New Zealand Terror Attack

Phoebe Reiter, News Editor

On March 15th, a gunman, allegedly Brenton Harrison Tarrant, targeted two mosques in Christchurch, New Zealand, resulting in the loss of fifty lives and dozens more injured. It was a solemn day that left many around the world astounded and devastated and outraged.

Through a camera strapped to his head, the shooter live-streamed part of his attack. Prior to his onslaught, the suspect claimed that he was a 28-year-old Australian male and posted a link to a right-wing website that contained his 74-page manifesto. As of late, the New Zealand government has deemed it to be illegal to distribute or possess the document, in an attempt to limit the spread of its radical ideas. On his Facebook, he included a link that would display the video of the live-stream, of which would contain the despicable crimes he’d soon commit. As an active participant on white-nationalist forums and admirer of social media’s power to spread information, he had intended for his attack on the mosques to trend online.

Updated reports have been released, which add that the gunman “was likely on his way to carry out a third shooting before he was stopped by authorities.” In order to avoid inciting additional terror, officials refused to comment further on the subject.

On Friday, March 22nd, thousands gathered at Hagley Park in silence, with some wearing headscarves in respect for the lives lost. Despite this tragedy, the residents of New Zealand have retained their unity. Imam Gamal Fouda addressed the crowd, declaring that “‘We are broken-hearted, but we are not broken. We are alive, we are together, we are determined to not let anyone divide us.'”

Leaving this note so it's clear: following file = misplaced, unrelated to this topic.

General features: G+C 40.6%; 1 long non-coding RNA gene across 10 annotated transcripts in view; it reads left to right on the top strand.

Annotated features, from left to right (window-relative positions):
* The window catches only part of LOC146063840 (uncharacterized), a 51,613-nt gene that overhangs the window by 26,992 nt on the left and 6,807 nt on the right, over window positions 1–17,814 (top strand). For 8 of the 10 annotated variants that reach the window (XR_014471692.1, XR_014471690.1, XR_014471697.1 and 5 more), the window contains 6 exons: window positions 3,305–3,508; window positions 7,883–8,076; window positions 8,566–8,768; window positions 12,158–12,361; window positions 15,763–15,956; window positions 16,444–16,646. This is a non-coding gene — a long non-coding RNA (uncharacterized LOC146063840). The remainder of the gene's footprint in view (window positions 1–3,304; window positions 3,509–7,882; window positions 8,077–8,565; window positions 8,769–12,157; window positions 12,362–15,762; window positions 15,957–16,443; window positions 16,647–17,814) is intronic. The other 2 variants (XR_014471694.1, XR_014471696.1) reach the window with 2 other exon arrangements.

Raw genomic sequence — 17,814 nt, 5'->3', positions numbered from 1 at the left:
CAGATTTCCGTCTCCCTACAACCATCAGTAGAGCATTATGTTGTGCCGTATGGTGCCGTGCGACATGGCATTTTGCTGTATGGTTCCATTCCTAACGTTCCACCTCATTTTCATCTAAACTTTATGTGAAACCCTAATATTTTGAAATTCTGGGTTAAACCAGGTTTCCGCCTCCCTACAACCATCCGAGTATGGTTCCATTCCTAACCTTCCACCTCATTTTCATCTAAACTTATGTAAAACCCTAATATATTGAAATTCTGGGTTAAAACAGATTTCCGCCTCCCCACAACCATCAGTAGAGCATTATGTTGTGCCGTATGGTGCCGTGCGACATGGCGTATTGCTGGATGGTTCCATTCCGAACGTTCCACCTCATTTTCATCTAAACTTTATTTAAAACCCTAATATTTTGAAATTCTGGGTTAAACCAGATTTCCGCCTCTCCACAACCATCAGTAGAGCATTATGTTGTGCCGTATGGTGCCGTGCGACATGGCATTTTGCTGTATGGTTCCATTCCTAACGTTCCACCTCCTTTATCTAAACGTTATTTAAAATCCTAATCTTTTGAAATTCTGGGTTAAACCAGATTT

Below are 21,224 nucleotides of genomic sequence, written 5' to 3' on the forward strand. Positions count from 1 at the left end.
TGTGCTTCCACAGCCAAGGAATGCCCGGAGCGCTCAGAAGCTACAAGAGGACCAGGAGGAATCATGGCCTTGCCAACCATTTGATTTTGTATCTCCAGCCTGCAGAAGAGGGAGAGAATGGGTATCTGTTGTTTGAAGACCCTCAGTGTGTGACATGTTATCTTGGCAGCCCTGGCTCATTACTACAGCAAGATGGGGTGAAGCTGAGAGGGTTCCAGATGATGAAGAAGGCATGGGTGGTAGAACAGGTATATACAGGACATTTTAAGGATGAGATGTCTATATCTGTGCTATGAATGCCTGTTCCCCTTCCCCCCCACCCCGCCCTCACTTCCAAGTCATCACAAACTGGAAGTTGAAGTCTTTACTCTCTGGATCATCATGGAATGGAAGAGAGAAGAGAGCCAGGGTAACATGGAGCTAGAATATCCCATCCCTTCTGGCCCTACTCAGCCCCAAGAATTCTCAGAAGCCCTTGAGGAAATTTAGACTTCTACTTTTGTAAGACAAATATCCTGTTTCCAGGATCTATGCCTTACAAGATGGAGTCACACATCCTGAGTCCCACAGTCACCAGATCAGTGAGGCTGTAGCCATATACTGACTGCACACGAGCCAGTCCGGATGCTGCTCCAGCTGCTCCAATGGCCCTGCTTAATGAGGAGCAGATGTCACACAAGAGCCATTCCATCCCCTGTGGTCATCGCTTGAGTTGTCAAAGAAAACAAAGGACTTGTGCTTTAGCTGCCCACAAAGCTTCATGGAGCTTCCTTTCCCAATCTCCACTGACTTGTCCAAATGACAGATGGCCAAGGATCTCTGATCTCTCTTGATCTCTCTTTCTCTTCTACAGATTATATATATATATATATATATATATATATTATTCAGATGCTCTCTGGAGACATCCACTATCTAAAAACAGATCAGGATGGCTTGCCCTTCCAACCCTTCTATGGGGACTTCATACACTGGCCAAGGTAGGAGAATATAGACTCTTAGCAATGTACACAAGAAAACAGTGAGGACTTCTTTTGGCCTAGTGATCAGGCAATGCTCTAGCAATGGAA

Funerals have begun to be held at Memorial Park Cemetery for the fallen victims. A burial service was held for 26 of the deceased, with Naeem Rashid being the first to be buried, a man who died attempting to prevent the gunman from entering the Al Noor mosque.

Currently, Tarrant is being charged with “a single count of murder,” in order to permit authorities to gather more evidence that will further establish his guilt. Although considered to be a terrorist, it is possible that prosecutors will seek murder charges, due to the inability for parole for a longer period of time. Due to the sheer size of murder counts that Tarrant would be charged with, this would prevent him from receiving parole for the rest of his life.

Following the aftermath of the terrorist attack, new legislation that bans all semi-automatic weapons has been proposed and passed, as announced by the Prime Minister. As this occurred “72 hours after the Christchurch attacks,” it becomes evident that the country understands the severity of the situation, and is attempting to find ways to prevent future assaults – as quickly and as effectively as possible.